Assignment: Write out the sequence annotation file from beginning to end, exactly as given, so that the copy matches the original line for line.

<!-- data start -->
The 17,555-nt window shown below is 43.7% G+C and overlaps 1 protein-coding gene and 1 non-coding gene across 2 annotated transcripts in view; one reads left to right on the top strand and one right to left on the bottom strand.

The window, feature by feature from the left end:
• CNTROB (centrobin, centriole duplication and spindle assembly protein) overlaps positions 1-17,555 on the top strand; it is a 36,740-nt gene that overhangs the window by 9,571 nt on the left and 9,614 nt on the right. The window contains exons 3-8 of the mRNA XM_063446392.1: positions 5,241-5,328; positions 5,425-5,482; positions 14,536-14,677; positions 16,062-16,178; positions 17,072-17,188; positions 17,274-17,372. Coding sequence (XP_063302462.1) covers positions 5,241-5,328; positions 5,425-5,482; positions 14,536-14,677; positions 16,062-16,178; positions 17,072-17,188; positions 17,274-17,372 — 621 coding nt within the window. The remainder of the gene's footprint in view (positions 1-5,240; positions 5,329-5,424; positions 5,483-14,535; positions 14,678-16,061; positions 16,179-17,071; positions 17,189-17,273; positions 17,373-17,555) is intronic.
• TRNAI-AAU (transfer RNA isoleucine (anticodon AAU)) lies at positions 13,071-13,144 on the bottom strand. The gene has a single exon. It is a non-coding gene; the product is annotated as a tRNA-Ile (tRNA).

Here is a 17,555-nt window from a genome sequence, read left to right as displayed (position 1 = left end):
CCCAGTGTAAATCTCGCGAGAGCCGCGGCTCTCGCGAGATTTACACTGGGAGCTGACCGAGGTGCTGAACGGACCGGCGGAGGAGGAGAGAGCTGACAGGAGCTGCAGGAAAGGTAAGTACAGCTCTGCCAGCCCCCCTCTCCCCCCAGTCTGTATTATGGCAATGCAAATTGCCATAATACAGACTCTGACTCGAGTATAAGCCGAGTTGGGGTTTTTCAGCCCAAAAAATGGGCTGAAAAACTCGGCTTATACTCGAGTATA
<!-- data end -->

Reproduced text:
The 17,555-nt window shown below is 43.7% G+C and overlaps 1 protein-coding gene and 1 non-coding gene across 2 annotated transcripts in view; one reads left to right on the top strand and one right to left on the bottom strand.

The window, feature by feature from the left end:
• CNTROB (centrobin, centriole duplication and spindle assembly protein) overlaps positions 1-17,555 on the top strand; it is a 36,740-nt gene that overhangs the window by 9,571 nt on the left and 9,614 nt on the right. The window contains exons 3-8 of the mRNA XM_063446392.1: positions 5,241-5,328; positions 5,425-5,482; positions 14,536-14,677; positions 16,062-16,178; positions 17,072-17,188; positions 17,274-17,372. Coding sequence (XP_063302462.1) covers positions 5,241-5,328; positions 5,425-5,482; positions 14,536-14,677; positions 16,062-16,178; positions 17,072-17,188; positions 17,274-17,372 — 621 coding nt within the window. The remainder of the gene's footprint in view (positions 1-5,240; positions 5,329-5,424; positions 5,483-14,535; positions 14,678-16,061; positions 16,179-17,071; positions 17,189-17,273; positions 17,373-17,555) is intronic.
• TRNAI-AAU (transfer RNA isoleucine (anticodon AAU)) lies at positions 13,071-13,144 on the bottom strand. The gene has a single exon. It is a non-coding gene; the product is annotated as a tRNA-Ile (tRNA).

Here is a 17,555-nt window from a genome sequence, read left to right as displayed (position 1 = left end):
CCCAGTGTAAATCTCGCGAGAGCCGCGGCTCTCGCGAGATTTACACTGGGAGCTGACCGAGGTGCTGAACGGACCGGCGGAGGAGGAGAGAGCTGACAGGAGCTGCAGGAAAGGTAAGTACAGCTCTGCCAGCCCCCCTCTCCCCCCAGTCTGTATTATGGCAATGCAAATTGCCATAATACAGACTCTGACTCGAGTATAAGCCGAGTTGGGGTTTTTCAGCCCAAAAAATGGGCTGAAAAACTCGGCTTATACTCGAGTATA